Hopefully that would be a satisfactory response and that this male comrade would find it acceptable.

Zunō then returned his attention to the titles in front of him, hoping to soon find more about prediction in both target location and wind currents from the respective titles, pulling a grape from one of the many in his substance container and popping it into his mouth whilst completely unaware of some of the students behind him giggling.
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Psychosis

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PostSubject: Re: The Loser's Club, Tundra Edition [Kuro Kyohaku, Private, No Death?]   Sat Oct 13, 2018 1:14 pm

Well, that had certainly not been what Kuro expected, but... it did present an opportunity he did not have before. Judging entirely from the manner of speaking, this kid did not have many friends nor was he bound by societal expectations, similar to himself. If nothing else, it may make for a good conversation, something he was lacking in. People kept to themselves, their thoughts, despite being surface level, hidden away out of fear. Those willing to expose their thoughts to others were rare, especially for ninja. Kuro himself was guilty of this, more in the understanding that no one tended to actually listen rather than fear. Still, it was interesting. Despite his preference for more fantastic tales of adventure, Kuro was an avid reader of the sciences, particularly engineering and physics. While he did not exactly master wind, he did recognize those books.

He debated for a moment whether or not to strike up a conversation elsewhere, but the thought kept nagging at him, the memory of his difficulty with throwing weapons coming back to him. He should probably leave well enough alone, but helping a fellow ninja would be fine, right? Even if he may not like it, there was some valuable knowledge that could be shared through this encounter. It would not be a stretch to say helping people was a key component of what Kuro stood for, so the idea was obvious.

"I dont want to interrupt, but you know that book is a bit off, right?" He felt that same old nervousness creep back into his mind, before he steeled himself. "I-I mean, as useful as it is, trying to use it to the letter without extreme conditioning towards that memorization and replication would be difficult. Rather, it would require extreme practice to take advantage of all that knowledge fast enough for it to be effective. I always find the best way to deal with air differences in throwing is to have a single practice shot first to judge how you should adjust your next one. That way, regardless of the wind or temperature/air pressure, you will have a decent idea of what to expect after you throw one."


He paused, his voice stuttering again after that speech. "Sorry, I tend to ramble, and I didnt want to interrupt your reading, just... I tried using the same method and it never worked for me. I just didnt want you to waste your time." One would think being raised by a dangerous assassin would make him resistance to social ills like nervousness and fear. The truth was, while he was absolutely immune to the horror of seeing death and gore, simple conversation was a much different story. "I'm Kuro by the way."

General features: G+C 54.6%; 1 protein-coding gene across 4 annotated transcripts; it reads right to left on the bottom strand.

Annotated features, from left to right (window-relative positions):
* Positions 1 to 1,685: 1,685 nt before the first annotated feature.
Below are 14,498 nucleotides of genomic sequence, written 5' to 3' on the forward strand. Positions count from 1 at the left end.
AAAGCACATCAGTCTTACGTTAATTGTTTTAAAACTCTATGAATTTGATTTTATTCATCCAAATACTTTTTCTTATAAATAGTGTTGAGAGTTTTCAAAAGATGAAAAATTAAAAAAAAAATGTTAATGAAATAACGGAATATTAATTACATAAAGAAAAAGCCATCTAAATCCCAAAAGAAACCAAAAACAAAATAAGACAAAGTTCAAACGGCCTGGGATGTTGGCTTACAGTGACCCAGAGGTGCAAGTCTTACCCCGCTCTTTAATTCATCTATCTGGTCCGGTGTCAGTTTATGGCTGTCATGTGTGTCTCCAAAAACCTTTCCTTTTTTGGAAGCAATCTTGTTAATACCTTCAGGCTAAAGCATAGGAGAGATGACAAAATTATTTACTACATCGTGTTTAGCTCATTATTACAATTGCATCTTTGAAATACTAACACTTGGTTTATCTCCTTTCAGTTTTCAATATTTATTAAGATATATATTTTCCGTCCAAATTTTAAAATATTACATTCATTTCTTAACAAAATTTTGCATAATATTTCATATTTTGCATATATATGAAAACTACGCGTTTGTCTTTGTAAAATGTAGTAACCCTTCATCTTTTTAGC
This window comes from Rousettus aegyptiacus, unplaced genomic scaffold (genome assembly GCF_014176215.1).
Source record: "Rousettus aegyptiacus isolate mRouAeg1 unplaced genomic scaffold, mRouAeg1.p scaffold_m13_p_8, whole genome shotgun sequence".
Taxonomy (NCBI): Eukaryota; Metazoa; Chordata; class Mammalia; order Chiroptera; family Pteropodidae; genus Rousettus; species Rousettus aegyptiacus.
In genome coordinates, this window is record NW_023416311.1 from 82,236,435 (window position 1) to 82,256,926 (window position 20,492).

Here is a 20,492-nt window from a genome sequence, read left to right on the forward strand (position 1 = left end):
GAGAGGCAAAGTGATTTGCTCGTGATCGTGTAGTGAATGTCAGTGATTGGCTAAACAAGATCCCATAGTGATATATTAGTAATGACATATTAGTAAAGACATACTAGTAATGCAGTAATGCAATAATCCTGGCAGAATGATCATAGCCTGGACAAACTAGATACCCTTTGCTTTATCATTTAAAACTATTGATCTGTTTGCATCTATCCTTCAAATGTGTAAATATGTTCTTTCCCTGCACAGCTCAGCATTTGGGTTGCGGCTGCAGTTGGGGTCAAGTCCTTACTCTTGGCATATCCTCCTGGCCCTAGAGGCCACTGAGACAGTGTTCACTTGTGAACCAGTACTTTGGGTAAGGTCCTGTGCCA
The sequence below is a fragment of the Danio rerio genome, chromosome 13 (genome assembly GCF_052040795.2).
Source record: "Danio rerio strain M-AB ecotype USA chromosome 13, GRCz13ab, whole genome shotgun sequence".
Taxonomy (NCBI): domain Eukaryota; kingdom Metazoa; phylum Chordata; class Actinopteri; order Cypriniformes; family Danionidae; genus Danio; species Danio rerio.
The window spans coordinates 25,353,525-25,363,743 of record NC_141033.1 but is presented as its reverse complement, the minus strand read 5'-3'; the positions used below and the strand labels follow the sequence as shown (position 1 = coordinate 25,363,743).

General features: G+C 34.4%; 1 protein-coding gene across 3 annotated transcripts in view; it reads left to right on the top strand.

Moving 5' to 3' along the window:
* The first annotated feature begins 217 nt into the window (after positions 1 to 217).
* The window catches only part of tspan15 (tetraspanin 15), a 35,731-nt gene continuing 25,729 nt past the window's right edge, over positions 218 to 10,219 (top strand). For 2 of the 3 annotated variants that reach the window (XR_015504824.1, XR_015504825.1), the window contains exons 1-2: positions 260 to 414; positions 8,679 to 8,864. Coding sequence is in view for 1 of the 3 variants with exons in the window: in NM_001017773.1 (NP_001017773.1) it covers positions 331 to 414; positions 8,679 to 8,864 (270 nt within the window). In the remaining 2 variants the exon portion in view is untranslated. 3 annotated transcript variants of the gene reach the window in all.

It was a belayed introduction, one unlikely to be satisfactory, but certainly enough for now. He assumed he had spoken out of turn, and too much at that. Usually he preferred simple, short answers, saving time and effort, but because he had initiated the conversation, he was off balance, resorting to a more instinctual response than his usual planned one. Still, he hoped his fellow gennin would not take offense to his statements, he just knew how terrible it was to waste time on a subject that could not be used effectively. It was at that moment that the thought came to Kuro, the idea that while he may have failed at it for various reasons, this gennin's fighting style could be completely different, and thus allow him to master it far easier than Kuro ever could. It was not as though he was dissatisfied with his combat style, just that he understood it had weaknesses.

The simple fact was, Kuro preferred long range combat, but was comparitively slower than close combat types, meaning he had to constantly be on the move, lest he be cornered. Because of this, he did not really have the time to take every environmental factor into consideration. If he were faster, or could think faster, perhaps, but he was just a gennin. A tiny part of him doubted he would ever be more...
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PostSubject: Re: The Loser's Club, Tundra Edition [Kuro Kyohaku, Private, No Death?]   Fri Oct 26, 2018 10:46 pm

Zunō had not been able to progress much further in either title before the male attempted to communicate with him once more: at best roughly three and a half pages each, though what could be considered as 'half a page' would likely differ between each title due to variances such as text style and size and page shape and size, not to forget augmentations such as bold and italics or underlines for page headers and such.